Rescuing a project in a downward spiral
We also discovered that the project was trapped in a loop of continual testing. On paper, the project seemed to be just one stage short of completion. In practice, business acceptance testing kept uncovering system requirements. As the project timeline ballooned, stakeholders questioned why delivery kept being delayed. The software vendor was also concerned by the never-ending cycle of more defects to fix, on what they thought was a finished product. Lines of communication were frayed.
It was clear that our client had to draw a line in the sand: to define what issues would be resolved at launch, and what issues would be tackled later. The client was deeply committed to project quality, so we reassured them that containing scope did not mean compromising quality. Iterative development enabled them to let go of less-essential requirements, knowing there was a plan for delivery post-launch.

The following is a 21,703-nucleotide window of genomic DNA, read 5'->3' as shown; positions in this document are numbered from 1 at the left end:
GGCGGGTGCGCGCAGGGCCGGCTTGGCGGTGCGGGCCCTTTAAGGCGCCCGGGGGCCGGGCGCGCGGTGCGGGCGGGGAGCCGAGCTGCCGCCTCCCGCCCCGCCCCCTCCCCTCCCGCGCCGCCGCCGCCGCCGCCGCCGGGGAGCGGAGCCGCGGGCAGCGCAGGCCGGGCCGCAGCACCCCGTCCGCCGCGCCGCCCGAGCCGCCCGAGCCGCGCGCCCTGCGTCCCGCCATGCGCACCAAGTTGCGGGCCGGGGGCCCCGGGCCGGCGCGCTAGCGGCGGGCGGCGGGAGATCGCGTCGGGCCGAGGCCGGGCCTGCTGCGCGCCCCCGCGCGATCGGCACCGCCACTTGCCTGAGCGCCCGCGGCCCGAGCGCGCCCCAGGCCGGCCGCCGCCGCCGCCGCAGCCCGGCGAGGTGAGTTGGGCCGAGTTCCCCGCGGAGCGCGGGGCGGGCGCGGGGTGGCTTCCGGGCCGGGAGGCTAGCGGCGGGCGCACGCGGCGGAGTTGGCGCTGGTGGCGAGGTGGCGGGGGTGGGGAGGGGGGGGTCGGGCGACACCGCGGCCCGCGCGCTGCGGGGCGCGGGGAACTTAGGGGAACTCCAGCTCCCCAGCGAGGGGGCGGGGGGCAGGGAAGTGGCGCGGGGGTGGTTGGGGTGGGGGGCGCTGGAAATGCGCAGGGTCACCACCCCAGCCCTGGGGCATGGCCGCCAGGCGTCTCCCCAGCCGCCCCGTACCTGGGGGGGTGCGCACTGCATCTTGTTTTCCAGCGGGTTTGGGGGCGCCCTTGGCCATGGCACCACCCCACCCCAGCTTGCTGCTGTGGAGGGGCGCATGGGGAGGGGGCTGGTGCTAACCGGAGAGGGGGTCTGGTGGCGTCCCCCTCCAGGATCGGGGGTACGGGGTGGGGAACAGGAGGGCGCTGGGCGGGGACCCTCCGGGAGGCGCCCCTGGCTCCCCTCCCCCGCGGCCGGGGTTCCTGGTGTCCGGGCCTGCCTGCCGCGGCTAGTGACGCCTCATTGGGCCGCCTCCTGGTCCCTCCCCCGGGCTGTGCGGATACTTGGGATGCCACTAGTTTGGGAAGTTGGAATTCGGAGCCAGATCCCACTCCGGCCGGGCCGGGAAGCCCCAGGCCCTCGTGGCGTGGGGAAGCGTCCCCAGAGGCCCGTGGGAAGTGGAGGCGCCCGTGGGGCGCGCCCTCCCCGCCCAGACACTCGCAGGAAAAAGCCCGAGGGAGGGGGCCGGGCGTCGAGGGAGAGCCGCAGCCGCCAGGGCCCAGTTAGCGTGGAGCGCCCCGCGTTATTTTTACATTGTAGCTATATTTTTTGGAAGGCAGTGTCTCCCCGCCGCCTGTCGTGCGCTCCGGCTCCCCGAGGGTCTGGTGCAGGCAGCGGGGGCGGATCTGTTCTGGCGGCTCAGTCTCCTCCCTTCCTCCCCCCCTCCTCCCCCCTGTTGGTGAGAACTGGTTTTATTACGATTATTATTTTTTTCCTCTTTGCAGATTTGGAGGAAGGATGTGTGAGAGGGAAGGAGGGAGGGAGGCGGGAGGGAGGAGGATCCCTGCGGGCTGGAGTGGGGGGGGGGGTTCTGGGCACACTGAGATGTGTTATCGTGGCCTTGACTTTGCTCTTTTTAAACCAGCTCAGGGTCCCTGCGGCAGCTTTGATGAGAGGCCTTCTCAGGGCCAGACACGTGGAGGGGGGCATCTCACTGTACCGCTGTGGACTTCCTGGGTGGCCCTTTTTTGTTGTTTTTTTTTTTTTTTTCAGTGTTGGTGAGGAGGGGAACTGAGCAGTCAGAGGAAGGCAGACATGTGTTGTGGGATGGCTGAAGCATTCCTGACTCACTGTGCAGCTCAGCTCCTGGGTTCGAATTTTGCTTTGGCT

That line in the sand also helped restore relationships with the software vendor. With reset expectations, they gained a clear brief on they had to deliver.
Beyond the planned benefits, the client also gained standing in the eyes of stakeholders. They had demonstrated their capability to deliver. The relationship with the vendor was back on solid ground, and continues to this day. Previously segregated business areas are now working more closely together.
In an external PWC review, our client said that this process was the best-run implementation in their history. They experienced this both in how smoothly it progressed, and how well-prepared they were for the end-product they received.
As the external review found, while Reason’s methods may have not followed the text book, in this case, they were exactly what this project needed.